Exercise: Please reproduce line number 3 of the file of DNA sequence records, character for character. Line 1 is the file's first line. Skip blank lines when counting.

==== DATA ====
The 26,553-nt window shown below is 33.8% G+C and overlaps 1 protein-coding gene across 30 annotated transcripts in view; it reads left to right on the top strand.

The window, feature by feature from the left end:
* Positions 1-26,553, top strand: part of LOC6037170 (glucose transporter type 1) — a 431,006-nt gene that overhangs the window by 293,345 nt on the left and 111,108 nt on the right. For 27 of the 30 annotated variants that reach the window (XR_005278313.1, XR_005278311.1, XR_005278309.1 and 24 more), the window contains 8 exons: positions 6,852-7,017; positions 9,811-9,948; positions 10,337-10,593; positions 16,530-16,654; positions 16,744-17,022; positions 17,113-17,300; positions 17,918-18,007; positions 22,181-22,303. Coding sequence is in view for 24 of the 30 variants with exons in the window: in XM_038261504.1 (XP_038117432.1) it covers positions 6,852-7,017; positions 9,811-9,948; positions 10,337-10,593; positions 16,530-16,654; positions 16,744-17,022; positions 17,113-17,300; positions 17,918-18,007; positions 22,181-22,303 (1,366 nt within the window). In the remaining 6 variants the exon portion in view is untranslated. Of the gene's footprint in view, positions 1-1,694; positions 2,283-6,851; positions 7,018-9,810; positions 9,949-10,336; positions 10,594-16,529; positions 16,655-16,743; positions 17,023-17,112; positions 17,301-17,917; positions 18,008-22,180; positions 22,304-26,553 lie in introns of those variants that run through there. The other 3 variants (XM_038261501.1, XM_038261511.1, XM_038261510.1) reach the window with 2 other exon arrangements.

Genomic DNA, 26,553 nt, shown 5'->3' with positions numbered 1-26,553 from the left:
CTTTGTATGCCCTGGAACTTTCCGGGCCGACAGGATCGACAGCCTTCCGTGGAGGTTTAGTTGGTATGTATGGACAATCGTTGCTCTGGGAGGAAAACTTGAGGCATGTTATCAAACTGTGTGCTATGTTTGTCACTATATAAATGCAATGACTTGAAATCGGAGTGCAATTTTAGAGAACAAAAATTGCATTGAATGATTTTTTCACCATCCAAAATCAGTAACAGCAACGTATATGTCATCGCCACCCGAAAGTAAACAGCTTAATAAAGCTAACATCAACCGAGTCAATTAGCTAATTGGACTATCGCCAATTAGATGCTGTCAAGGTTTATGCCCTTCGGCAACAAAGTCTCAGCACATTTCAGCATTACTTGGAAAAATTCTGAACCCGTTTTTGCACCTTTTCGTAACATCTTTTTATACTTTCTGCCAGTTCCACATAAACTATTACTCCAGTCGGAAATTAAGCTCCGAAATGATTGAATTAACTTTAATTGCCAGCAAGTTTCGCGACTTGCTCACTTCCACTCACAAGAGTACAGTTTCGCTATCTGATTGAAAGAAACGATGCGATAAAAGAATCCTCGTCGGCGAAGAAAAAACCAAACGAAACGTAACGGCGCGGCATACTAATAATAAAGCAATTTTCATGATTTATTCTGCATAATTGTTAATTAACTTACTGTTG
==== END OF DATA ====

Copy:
* Positions 1-26,553, top strand: part of LOC6037170 (glucose transporter type 1) — a 431,006-nt gene that overhangs the window by 293,345 nt on the left and 111,108 nt on the right. For 27 of the 30 annotated variants that reach the window (XR_005278313.1, XR_005278311.1, XR_005278309.1 and 24 more), the window contains 8 exons: positions 6,852-7,017; positions 9,811-9,948; positions 10,337-10,593; positions 16,530-16,654; positions 16,744-17,022; positions 17,113-17,300; positions 17,918-18,007; positions 22,181-22,303. Coding sequence is in view for 24 of the 30 variants with exons in the window: in XM_038261504.1 (XP_038117432.1) it covers positions 6,852-7,017; positions 9,811-9,948; positions 10,337-10,593; positions 16,530-16,654; positions 16,744-17,022; positions 17,113-17,300; positions 17,918-18,007; positions 22,181-22,303 (1,366 nt within the window). In the remaining 6 variants the exon portion in view is untranslated. Of the gene's footprint in view, positions 1-1,694; positions 2,283-6,851; positions 7,018-9,810; positions 9,949-10,336; positions 10,594-16,529; positions 16,655-16,743; positions 17,023-17,112; positions 17,301-17,917; positions 18,008-22,180; positions 22,304-26,553 lie in introns of those variants that run through there. The other 3 variants (XM_038261501.1, XM_038261511.1, XM_038261510.1) reach the window with 2 other exon arrangements.